I visualize outcomes and work toward those that I want to create. This is true in my work life, love life and my exercise life. For me, personally, exercise and positive thinking are related, but not just by an “I can do it attitude.” Indeed, an inappropriate “I can do anything” attitude can get me severely injured when it comes to weightlifting, or extreme exercise. When I’m starting an exercise program, I ask myself a key question, “When I get to where I’m going, is that where I want to be?” and I tell myself “I am amply able.” The combination of these two things enables me to embrace the workouts that I want to perform, even if they are particularly challenging.

“Embrace,” is a key word. Exercise programs, are rewarding, but are work. For me it’s hard to commit to an exercise program unless I can visualize the results as being what I want to achieve. My vision of an exercise program may, or may not, match that of any particular Personal Trainer. It’s possible to have a Personal Trainer who wants me to have a body beautiful, sorry to say that’s not what I want. I want a body that’s in good shape. I want to be able to do decide to go on a strenuous hike without concern, or be able to bike for 50 miles at will. I’m not the slightest bit interested in flexing my muscles to impress women. If my exercise program matches someone else’s vision, it’s doomed. At some point in time, I’m going to stop the program either because I resent paying for the training, or because it’s starting to produce results that I really don’t want. On the other hand, if I see myself reaching my true objectives, I have a tremendous amount of energy and determination to invest. That’s why it’s important to me that the goals of my exercise program be congruent with my desires.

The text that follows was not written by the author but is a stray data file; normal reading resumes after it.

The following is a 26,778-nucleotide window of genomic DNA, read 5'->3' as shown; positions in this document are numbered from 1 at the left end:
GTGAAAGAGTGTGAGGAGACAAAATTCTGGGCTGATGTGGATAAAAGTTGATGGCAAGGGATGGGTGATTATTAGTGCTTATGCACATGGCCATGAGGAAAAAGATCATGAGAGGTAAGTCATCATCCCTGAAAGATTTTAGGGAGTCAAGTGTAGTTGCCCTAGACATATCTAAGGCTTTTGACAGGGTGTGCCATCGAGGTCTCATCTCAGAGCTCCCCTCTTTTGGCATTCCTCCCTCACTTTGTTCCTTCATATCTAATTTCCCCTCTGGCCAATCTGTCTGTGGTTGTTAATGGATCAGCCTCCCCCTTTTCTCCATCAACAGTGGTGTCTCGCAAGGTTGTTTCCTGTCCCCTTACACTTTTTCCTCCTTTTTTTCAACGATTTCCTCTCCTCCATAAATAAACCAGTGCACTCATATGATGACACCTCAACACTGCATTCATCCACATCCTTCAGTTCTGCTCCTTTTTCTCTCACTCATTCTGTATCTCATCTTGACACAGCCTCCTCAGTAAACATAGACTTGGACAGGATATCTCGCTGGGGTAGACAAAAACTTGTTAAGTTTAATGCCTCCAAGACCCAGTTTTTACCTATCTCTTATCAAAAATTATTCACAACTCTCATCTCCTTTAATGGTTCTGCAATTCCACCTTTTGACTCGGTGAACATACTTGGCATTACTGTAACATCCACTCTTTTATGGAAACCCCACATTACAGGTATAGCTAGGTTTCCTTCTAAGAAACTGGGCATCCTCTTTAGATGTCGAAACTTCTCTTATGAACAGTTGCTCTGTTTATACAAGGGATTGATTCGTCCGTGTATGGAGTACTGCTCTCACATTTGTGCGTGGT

One other thing, “When I get to where I’m going, is that where I want to be?” is what I call a constructive question. To glean the advantage of this, compare it to typical destructive questions that I (and many other people) just seem to naturally ask such as, “Why can’t I lose weight?” or “Why haven’t I been successful in the past?” I call these destructive questions because when I ask them, I get an answer—an answer that discourages me from going onto the exercise program, answers like, “You don’t have enough will power;” “You give up too easily;” “It’s too hard to get to the gym three days a week.”

I also mentioned the statement, “I am amply able.” This is one of my treasured affirmations. It appears on January 8th of my book, Relax, Rejoice and Rejuvenate. In the case of a challenging exercise routine, it is important for me to remember that I have the ability to achieve the goals that I have set. When I’m riding a bicycle up a long hill or pushing my heartbeat up to 140 and decide to keep it there for ten minutes, the affirmation reminds me that I have the ability to achieve this goal. When I was a child, I was influenced by a book The Little Engine that Could, which was about with a little engine that decided to pull a train up a mountain. As it neared the top of the grade, which had so discouraged other larger engines, it went slowly. However, it still kept saying, "I--think--I--can, I--think--I--can." The engine made it over the grade, but the words always bothered me. Why? Just because I have found that there are many things that I think I can do, that I can’t achieve. This is not being a pessimist. It’s a fact of life for me. I learn my limits by trying and succeeding and by trying and failing. When I tell myself, “I think I can,” I am telling myself that I will give it my best try. When I tell myself “I am amply able” I am stating that I can achieve a goal because I know I have the ability. When I tell myself I visualize outcomes and work toward those that I want to create. (January 28th)

Author's Bio: 

Alan H. Jordan is the author of over 20 books that entertain and empower. This article references two of his books Getting the Answers You Need and Relax, Rejoice and Rejunvenate, both of which are available in Kindle editions that can easily be referenced using an iPhone or Android Phone or other smart phone while exercising. Kindle books can also be read on Kindles and virtually every PC and Mac with a free Kindle app.